OCO 31 May, 2010, 14:43

    David nailed it-the Fed is NOW using their ability to run budget deficits to shore up state public unions=which is where 90% of the TARP money used for job creation (or job “saving”) went.

    But that is over! Well runs states like TX are not going to sit around while they get stuck bailing out irresponsible states like CA.

    As for Skipy-the Chamber of Commerce works in a thing called the free and open market (which a public e ployee has no concept of), which is a little different from a muni or state gov that operates in a monopoly with civil service protections.

    The fact is public employees should not be alllowed to unionize b/c the civil service job protections they have already are, standing alone by themselves, light years ahead of anything in the private sector-there is no need for public unions except to engage in fraud, scams and rip off the public.

    But don’t let your public employee spin stop with the facts 🙂

    Reply this comment
  4. OCO
    OCO 31 May, 2010, 14:46

    It costs a lot of money to live and raise a family in California, particularly Orange County. The people working for government should be compensated at the rate that provides them with an opportunity to do so outside of poverty – even when they retire.

    Public employees who only have a GED or HS diploma are not “entitled” to be “compensated” at a rate that allows them to be paid in the top 5% in the nation like they do now.

    And they are sure not “entitled” to $5 million pensions at age 50 that have been 95% paid for by the public.

    Public employment is not a trust fund paid for by taxpayers.

    Reply this comment
  5. Tough Love
    Tough Love 31 May, 2010, 17:38


    Well said …. but its more likely only $4 million, not $5 Million.

    Not Taxpayers, doesn’t THAT make it better ? And tell me …. do you feel like you’ve been “suckered” ?

    Reply this comment
  6. OCO
    OCO 1 June, 2010, 06:50

    Whatever the true value of the public safety, 3%@50 pensions, it is an absolutely insane amount where the vast majority, and in many cases the ENTIRE amount, is funded by the taxpayers.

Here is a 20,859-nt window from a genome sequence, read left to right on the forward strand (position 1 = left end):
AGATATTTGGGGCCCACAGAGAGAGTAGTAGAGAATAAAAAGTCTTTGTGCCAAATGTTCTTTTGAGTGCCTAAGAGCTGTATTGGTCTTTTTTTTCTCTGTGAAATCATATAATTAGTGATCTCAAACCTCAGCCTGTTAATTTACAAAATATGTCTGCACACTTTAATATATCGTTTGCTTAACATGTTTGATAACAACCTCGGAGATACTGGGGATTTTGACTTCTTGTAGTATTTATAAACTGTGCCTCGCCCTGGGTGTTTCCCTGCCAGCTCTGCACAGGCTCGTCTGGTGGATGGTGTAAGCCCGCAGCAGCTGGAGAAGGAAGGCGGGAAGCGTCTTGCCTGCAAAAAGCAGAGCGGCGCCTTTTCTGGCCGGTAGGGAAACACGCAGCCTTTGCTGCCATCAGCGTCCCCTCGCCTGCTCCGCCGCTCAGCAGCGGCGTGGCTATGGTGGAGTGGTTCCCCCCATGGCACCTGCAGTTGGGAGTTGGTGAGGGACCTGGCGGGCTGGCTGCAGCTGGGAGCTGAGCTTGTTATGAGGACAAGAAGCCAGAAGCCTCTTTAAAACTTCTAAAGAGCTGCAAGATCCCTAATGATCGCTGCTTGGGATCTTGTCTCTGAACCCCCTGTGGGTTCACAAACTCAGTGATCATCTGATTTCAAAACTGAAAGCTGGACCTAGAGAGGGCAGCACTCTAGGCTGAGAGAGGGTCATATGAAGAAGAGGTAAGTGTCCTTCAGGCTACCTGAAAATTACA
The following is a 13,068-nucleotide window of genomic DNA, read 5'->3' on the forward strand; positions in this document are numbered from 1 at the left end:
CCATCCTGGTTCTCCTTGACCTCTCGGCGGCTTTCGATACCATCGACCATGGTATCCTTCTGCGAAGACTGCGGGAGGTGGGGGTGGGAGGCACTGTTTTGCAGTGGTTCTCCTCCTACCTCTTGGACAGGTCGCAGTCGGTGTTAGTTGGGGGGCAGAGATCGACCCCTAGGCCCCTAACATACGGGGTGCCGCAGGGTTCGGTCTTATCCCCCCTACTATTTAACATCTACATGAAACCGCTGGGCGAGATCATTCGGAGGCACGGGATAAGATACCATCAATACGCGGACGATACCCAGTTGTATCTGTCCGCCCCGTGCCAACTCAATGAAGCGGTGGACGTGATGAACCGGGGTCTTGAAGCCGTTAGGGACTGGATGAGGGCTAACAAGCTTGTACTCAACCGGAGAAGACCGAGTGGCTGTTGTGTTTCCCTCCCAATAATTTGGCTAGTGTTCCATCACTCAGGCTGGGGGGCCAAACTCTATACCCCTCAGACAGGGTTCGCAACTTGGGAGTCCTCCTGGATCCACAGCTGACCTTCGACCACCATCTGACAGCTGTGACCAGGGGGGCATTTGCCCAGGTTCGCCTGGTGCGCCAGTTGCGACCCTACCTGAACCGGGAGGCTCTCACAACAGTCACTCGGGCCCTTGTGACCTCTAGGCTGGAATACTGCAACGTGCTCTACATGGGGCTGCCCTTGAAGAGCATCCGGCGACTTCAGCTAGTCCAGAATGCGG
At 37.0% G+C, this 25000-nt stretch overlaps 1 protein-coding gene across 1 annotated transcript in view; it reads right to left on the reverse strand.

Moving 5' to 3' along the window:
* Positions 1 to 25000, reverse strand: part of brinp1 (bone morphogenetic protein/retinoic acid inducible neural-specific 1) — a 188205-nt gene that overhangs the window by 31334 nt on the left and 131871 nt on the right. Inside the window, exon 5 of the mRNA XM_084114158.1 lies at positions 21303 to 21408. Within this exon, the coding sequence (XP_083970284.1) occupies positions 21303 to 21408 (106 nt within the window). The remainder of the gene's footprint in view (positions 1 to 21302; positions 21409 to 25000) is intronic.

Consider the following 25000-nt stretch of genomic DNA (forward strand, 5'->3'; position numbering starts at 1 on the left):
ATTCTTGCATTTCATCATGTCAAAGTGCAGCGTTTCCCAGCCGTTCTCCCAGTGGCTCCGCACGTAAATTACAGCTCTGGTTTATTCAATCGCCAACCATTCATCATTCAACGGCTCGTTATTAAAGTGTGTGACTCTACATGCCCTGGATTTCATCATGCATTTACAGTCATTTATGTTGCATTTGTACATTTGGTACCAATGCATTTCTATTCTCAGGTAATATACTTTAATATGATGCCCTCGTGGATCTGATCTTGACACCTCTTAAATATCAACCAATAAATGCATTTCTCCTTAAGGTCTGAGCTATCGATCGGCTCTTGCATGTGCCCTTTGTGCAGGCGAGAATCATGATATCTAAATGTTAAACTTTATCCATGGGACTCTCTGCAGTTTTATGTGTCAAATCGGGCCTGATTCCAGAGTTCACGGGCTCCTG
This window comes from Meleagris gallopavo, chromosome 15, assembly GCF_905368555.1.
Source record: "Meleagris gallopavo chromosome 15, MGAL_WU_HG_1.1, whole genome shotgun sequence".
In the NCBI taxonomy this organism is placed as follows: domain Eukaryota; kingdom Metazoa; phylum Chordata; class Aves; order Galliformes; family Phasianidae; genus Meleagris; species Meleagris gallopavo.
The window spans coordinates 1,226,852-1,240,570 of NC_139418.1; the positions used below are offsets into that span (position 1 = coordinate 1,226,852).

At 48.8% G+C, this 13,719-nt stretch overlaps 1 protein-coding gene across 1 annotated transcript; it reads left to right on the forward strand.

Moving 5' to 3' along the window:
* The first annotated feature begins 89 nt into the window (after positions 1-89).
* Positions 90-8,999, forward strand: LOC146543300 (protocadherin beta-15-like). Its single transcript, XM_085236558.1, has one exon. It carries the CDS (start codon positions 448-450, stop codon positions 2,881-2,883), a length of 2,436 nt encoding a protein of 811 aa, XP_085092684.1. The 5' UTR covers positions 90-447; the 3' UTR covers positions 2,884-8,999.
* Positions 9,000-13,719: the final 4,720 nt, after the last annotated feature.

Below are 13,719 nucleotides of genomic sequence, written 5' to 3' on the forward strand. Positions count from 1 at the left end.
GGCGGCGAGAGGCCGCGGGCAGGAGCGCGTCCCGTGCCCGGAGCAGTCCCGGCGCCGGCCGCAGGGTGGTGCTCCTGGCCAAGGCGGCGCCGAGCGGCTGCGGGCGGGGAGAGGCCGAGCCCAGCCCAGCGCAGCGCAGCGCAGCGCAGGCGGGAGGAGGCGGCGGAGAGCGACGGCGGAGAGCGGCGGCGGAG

Reply this comment
  7. Charles Sainte Claire
    Charles Sainte Claire 1 June, 2010, 16:57


    I challenge you to produce backing for your unreal assertion that government employees receive the upper 5% of salary in this country. This can only be described as a bald faced lie, and I am sure you KNOW it is. I get 90% of my final salary in retirement after working 40 years and retiring at the age of 59. More than 75% of that money comes from Calpers investments today, not tax money. During the early 2000’s government paid nothing and 100% came from Calpers, not taxes.

    It is also a fallacy that all this comes from tax money because at one time the ititial source was tax money. When I cashed my salary check once per month that money became mine for working my job and producing something useful for California Citizens. Like the highways and freeways you drive on. I bought my house with my tax paid salary. I suppose you think State Government now owns that.

    What else do you want? By the way Professional State Employees still lag about 10% behind the private sector. Take your hate elsewhere.

    Reply this comment
    SEESAW 1 June, 2010, 21:50

    Right on, Charles. Once you do the work and have the check in hand, the money is your’s and noone elses. Then you can use it to purchase the product that OCO sells. But, try telling him that a public worker funds his living. What would all these public-worker haters do without their computers? I wonder if they ever go out into the sunshine.

    Reply this comment
  9. OCO
    OCO 2 June, 2010, 18:10


    I challenge you to produce backing for your unreal assertion that government employees receive the upper 5% of salary in this country
    FF, cops, prison guards and NUMEROUS other GED educated, no prior training needed, gov employees are comped at $200K per year in CA, and MORE (Vallejo FF’s were averaging $250K before OT) and that is before OT.